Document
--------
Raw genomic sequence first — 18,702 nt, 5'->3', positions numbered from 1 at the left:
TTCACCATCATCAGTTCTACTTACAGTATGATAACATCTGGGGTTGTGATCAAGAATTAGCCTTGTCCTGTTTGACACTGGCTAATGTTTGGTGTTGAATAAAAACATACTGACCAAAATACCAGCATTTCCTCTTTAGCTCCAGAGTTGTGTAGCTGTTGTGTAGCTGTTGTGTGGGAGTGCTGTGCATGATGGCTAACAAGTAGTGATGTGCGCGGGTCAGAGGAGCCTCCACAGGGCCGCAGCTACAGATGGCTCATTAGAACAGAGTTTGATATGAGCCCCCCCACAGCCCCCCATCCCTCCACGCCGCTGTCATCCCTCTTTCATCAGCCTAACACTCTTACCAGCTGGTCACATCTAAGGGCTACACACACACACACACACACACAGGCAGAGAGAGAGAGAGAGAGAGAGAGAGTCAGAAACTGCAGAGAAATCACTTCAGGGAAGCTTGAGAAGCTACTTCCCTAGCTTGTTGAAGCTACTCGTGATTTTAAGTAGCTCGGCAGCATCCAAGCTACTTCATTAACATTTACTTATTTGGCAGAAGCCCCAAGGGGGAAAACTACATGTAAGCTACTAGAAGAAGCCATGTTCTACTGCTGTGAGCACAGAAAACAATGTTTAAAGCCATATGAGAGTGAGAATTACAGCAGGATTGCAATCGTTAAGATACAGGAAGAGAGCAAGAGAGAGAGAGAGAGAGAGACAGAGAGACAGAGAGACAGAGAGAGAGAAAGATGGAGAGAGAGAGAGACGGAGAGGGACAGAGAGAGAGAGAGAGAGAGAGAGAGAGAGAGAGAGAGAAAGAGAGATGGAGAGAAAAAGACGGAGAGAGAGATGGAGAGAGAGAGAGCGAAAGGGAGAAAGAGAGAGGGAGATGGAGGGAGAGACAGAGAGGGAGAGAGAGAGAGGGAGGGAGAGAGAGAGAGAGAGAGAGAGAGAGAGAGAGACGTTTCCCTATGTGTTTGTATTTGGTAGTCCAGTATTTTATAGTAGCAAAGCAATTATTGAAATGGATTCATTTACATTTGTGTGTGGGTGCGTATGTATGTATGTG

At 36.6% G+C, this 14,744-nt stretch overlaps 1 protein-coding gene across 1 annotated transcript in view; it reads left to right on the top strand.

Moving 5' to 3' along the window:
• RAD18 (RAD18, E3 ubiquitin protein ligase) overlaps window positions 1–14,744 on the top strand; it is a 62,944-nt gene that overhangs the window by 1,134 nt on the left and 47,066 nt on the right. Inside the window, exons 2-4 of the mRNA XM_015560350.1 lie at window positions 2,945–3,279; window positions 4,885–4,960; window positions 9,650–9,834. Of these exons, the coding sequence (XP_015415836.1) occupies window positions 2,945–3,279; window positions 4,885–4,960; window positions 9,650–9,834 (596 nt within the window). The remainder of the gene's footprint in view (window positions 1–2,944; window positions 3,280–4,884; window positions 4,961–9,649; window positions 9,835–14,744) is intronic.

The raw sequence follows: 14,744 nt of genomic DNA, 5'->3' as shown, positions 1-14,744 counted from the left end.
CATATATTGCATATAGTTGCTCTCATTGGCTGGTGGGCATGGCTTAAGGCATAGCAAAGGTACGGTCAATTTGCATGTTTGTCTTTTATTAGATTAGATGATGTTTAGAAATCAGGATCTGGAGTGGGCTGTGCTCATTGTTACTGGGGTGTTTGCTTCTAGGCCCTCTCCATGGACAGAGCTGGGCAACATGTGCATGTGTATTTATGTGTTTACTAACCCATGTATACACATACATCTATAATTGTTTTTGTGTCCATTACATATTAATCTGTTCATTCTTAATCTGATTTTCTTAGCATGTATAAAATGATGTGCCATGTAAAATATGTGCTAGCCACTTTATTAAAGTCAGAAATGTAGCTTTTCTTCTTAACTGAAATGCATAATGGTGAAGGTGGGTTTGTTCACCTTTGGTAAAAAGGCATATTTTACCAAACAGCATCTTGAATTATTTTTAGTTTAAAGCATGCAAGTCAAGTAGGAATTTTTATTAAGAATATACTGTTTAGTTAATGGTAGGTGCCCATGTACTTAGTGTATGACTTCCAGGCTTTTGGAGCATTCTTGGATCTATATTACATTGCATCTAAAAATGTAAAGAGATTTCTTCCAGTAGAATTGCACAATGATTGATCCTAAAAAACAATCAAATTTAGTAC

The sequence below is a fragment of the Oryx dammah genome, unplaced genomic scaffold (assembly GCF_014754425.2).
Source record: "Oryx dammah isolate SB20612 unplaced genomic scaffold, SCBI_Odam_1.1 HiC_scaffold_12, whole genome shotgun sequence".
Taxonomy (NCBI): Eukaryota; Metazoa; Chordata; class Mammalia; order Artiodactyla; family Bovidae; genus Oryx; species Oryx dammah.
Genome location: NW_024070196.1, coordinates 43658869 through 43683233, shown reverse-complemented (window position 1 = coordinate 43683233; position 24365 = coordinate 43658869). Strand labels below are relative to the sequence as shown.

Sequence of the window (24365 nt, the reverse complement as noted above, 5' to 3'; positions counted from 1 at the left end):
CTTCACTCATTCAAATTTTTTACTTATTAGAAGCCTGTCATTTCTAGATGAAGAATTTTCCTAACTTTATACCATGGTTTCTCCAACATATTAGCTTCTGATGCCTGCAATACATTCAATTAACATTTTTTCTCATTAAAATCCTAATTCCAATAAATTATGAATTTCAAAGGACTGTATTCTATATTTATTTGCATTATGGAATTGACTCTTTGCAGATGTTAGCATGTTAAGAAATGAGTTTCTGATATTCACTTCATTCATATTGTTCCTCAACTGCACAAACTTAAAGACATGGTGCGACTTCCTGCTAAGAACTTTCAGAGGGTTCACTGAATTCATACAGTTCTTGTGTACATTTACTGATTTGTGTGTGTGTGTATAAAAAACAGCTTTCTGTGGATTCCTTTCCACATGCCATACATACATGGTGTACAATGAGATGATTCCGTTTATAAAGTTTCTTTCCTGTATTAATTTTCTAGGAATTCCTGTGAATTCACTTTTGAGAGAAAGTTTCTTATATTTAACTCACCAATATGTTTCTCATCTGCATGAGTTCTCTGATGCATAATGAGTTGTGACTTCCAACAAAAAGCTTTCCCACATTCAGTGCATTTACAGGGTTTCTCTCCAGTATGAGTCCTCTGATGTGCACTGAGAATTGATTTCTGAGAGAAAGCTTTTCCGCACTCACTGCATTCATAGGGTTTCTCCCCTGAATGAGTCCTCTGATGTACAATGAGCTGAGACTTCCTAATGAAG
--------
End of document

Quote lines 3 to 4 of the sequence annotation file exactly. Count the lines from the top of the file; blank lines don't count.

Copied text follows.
At 36.6% G+C, this 14,744-nt stretch overlaps 1 protein-coding gene across 1 annotated transcript in view; it reads left to right on the top strand.

Moving 5' to 3' along the window: